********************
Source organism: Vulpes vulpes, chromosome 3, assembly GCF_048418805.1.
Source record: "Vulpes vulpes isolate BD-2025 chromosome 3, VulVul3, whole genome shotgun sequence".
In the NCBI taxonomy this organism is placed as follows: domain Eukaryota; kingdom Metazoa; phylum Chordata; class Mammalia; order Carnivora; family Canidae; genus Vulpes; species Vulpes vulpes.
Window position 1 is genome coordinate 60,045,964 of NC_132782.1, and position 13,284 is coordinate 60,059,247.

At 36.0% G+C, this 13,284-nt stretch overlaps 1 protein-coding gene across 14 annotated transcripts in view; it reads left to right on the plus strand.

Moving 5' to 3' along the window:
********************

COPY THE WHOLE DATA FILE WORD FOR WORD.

Source organism: Vulpes vulpes, chromosome 3, assembly GCF_048418805.1.
Source record: "Vulpes vulpes isolate BD-2025 chromosome 3, VulVul3, whole genome shotgun sequence".
In the NCBI taxonomy this organism is placed as follows: domain Eukaryota; kingdom Metazoa; phylum Chordata; class Mammalia; order Carnivora; family Canidae; genus Vulpes; species Vulpes vulpes.
Window position 1 is genome coordinate 60,045,964 of NC_132782.1, and position 13,284 is coordinate 60,059,247.

At 36.0% G+C, this 13,284-nt stretch overlaps 1 protein-coding gene across 14 annotated transcripts in view; it reads left to right on the plus strand.

Moving 5' to 3' along the window: